Report: “Cautious Optimism” that Aaron Rodgers Returns to Green Bay Packers

DETROIT, MICHIGAN - JANUARY 09: Aaron Rodgers #12 of the Green Bay Packers warms up before the game against the Detroit Lions at Ford Field on January 09, 2022 in Detroit, Michigan. (Photo by Nic Antaya/Getty Images)
DETROIT, MICHIGAN - JANUARY 09: Aaron Rodgers #12 of the Green Bay Packers warms up before the game against the Detroit Lions at Ford Field on January 09, 2022 in Detroit, Michigan. (Photo by Nic Antaya/Getty Images) /

There are a lot of question marks and uncertainty surrounding the Green Bay Packers 2022 offseason, most notably, that of Aaron Rodgers’ future.

Does Rodgers end up staying with the Green Bay Packers? Will he ask to be traded? Or is retirement a real option for him?

In a recent report from Ian Rapoport of NFL Network, he spoke with a few sources, who told him that Rodgers had hung around the facility a few extra days following the playoff loss, to speak with Matt LaFleur as well as management and “mapping out what’s next.”

Rapoport would also add that the phrase used by his sources was “cautious optimism” that the soon-to-be four-time MVP would return.

"“Cautious optimism was the phrase, per sources, though no one wants to interfere with Rodgers’ process. And Packers decision makers all respect the steps he’ll take to arrive at his eventual decision.”"

Rodgers has discussed on several occasions this offseason how his relationship, particularly with GM Brian Gutekunst, has really grown and he has been more involved with the decision-making–something that he has desired all along.

Rodgers had this to say about his relationship with Gutekunst during an appearance last month on the Adam Schein Podcast.

"“The grass is greener where you water it… I think that where you spend your time and energy and what you choose to water will always be the greenest part of your life,” said Rodgers. “I decided when I came back that I was going to be all in with the team and all in to see things move forward to a better place. And that’s what the conversations were about, you know, during the offseason, was about being a part of those conversations that impact my ability to do my job.“And I, you know, from one of the first days, Brian [Gutekunst] and I sat it down and got on the same page and it’s been a really nice Fall and Winter. I appreciate his approach, how it’s been, and it’s been very meaningful to me. So I’m thankful for that relationship, where it’s at at this point, and that’s made my life that much more enjoyable. So I gotta give Brian a lot of credit for meeting me in the middle.”"

With that said, Rodgers made it clear following the Green Bay Packers’ playoff loss that he did not want to be a part of a rebuild–and who could blame him at this stage of his career.

Sure, the Packers are under a salary cap crunch, but they have a very strong core still intact that includes Rashan Gary, Jaire Alexander, Eric Stokes, and Kenny Clark on the defensive side of the ball. While on offense, a majority of the offensive line unit will be back and Green Bay has perhaps the best backfield in the NFL.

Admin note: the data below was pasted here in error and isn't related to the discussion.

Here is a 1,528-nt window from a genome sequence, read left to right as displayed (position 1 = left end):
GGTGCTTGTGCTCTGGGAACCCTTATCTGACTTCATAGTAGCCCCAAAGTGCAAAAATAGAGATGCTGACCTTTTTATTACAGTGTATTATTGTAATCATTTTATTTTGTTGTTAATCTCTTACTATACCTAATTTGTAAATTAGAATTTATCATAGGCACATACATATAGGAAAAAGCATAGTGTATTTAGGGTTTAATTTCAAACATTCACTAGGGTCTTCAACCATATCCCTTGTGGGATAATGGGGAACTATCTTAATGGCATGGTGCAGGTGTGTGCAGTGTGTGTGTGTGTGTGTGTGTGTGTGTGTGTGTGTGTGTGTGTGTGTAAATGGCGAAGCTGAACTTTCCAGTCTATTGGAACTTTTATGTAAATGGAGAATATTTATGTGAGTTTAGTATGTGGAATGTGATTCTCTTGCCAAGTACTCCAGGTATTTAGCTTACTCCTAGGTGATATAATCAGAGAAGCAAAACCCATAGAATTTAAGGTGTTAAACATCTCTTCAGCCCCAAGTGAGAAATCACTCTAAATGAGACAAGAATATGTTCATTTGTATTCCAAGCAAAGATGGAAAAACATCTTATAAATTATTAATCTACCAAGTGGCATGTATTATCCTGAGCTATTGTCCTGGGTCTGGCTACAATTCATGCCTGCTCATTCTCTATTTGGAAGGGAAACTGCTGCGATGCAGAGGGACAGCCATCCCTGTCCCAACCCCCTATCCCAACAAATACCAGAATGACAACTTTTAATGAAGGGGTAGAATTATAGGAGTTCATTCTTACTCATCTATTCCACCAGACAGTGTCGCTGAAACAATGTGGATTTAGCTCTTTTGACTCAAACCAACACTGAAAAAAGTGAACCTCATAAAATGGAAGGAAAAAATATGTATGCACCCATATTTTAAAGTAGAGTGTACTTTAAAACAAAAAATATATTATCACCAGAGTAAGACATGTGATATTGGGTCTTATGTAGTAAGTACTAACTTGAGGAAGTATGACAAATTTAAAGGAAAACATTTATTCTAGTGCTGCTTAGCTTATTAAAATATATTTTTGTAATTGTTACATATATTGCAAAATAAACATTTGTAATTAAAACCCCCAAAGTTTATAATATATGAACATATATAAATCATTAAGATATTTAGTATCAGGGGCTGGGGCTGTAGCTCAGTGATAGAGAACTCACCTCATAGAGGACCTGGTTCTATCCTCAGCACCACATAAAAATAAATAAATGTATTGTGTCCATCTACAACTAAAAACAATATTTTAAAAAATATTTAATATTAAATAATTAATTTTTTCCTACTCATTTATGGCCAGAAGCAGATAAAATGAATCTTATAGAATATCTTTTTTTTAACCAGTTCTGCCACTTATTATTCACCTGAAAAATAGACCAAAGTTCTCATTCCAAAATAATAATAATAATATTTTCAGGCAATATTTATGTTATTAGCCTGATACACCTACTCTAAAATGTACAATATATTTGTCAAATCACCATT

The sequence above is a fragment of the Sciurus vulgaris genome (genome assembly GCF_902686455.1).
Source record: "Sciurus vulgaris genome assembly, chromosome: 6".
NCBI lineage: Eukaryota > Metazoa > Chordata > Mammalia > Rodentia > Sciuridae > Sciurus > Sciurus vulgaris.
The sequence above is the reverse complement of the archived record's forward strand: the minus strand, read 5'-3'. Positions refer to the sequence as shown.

And when it comes to their pending free agents or potential roster cuts, while difficult decisions will have to be made, it’s also not as if every one of those players is going to be playing elsewhere next season. As we discussed in a recent article, if the Green Bay Packers want someone back, they can make it happen, but there are tradeoffs and corresponding moves that will have to be made.

So, no, I don’t expect Green Bay to be in a rebuild mode. Will there be changes? Of course. But as long as Rodgers is the quarterback, this team will have Super Bowl aspirations.

Lastly, when discussing Rodgers’ future, I think it’s important to talk about how difficult the AFC side is going to be in the coming years. If Rodgers did head to Denver, he would have to play Patrick Mahomes, Justin Herbert, and a Las Vegas Raiders team that did just make the playoffs six times each year. Not to mention that once in the playoffs, at some point Rodgers would likely have to run into Joe Burrow and Josh Allen.

In the NFC, things are much more wide open. In the division, Detroit is still trying to figure things out while Minnesota and Chicago are each bringing in new coaches and GMs. Overall, the quarterback play that Rodgers and Green Bay would have to contend with is nowhere near at the level that it’s at in the AFC–especially if Tom Brady does in fact decide to retire.

All of this is, of course, speculation on my part, but with Rapoport reporting that he has heard there is “cautious optimism” within the Green Bay Packers organization about Rodgers returning, it does make a lot of sense for all of the reasons mentioned above. With that said, there is still a lot to be decided and I imagine Rodgers is still weighing his options.

In his latest interview on the Pat McAfee Show, Rodgers hinted that a decision could come as soon as late February when the window for teams to utilize the franchise tag opens up.

As we all know, Green Bay has a decision to make in that regard with wide receiver Davante Adams, and Rapoport would also mention in his article that the Packers are “expected” to franchise tag Adams with the intention of working out a long-term deal.

Based on a recent report, Adams is looking to earn $30 million per year on a new deal. The Packers, meanwhile, are reportedly in the $24 million range. Again, still a lot to be figured out here as well.